The anterior forearm contains several muscles that are involved with flexing the fingers and thumb, and flexing and pronating the wrist. The tendons of these muscle come together in a common tendinous sheath, which originates from the medial epicondyle of the humerus at the elbow joint. In response to minor injury, or sometimes for no obvious reason at all, this point of insertion becomes inflamed.
Before anesthetics and steroids are used, conservative treatment with an occupational therapist may be attempted. Before therapy can commence, treatment such as the common rest, ice, compression and elevation (R.I.C.E.) will typically be used. This will help to decrease the pain and inflammation. The rest will help with the discomfort seeing as how golfer’s elbow is an overuse injury. The patient can use a tennis elbow splint for compression. A pad can be placed anteromedially on the proximal forearm. The splint is made in 30–45 degrees of elbow flexion. A daytime elbow pad also may be useful, by limiting additional trauma to the nerve.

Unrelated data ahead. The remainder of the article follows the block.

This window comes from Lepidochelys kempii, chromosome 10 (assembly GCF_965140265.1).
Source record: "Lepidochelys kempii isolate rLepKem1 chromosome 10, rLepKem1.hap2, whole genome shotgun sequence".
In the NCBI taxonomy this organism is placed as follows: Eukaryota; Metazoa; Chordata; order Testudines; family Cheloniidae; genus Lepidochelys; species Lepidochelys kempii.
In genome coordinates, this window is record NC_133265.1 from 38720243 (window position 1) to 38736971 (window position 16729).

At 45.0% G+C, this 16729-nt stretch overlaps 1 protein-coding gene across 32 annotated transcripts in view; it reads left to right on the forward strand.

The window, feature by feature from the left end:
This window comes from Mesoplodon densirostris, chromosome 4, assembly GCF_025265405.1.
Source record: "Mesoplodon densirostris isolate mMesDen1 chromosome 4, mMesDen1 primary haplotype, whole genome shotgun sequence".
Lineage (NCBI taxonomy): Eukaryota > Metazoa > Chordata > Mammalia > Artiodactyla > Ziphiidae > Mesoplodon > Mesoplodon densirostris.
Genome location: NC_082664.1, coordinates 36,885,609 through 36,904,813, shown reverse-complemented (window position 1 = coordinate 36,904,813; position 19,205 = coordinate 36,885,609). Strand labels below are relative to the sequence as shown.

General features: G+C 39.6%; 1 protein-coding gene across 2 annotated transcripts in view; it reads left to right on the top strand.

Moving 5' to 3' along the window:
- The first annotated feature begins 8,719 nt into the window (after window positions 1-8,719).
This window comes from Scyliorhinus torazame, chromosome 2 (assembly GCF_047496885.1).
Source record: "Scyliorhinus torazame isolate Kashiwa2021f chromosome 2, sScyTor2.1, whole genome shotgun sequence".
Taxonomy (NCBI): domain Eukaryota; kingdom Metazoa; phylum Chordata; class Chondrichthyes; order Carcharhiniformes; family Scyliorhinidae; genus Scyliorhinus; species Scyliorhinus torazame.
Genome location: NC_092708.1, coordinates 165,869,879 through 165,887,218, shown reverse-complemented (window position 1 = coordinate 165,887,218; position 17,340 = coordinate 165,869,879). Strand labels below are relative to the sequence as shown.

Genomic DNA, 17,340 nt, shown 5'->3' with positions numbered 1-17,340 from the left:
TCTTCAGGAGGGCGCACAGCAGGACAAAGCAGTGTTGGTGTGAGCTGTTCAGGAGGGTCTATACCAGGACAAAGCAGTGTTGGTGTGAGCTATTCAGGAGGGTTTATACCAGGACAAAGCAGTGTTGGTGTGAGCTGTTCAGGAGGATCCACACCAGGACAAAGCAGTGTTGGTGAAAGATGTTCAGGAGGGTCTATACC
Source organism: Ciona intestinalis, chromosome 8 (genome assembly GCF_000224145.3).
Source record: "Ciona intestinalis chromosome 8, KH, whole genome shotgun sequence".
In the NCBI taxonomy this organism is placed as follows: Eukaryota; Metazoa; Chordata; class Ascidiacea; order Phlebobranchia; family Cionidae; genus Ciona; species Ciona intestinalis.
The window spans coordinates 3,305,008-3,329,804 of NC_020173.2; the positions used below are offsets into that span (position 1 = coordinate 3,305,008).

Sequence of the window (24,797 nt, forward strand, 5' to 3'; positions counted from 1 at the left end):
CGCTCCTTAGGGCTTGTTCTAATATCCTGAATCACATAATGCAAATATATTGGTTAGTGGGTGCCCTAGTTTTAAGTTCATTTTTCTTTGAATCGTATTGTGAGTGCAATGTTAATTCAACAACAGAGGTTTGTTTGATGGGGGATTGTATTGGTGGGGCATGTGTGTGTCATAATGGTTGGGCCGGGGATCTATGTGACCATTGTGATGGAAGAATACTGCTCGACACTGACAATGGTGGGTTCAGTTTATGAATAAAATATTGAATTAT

Therapy will include a variety of exercises for muscle/tendon reconditioning, starting with stretching and gradual strengthening of the flexor-pronator muscles. Strengthening will slowly begin with isometrics and progresses to eccentric exercises helping to extend the range of motion back to where it once was. After the strengthening exercises, it is common for the patient to ice the area.
Simple analgesic medication has a place, as does more specific treatment with oral anti-inflammatory medications (NSAIDs). The overall prognosis is good. Few patients will need to progress to steroid injection and even fewer, less than 10%, will need surgical intervention.
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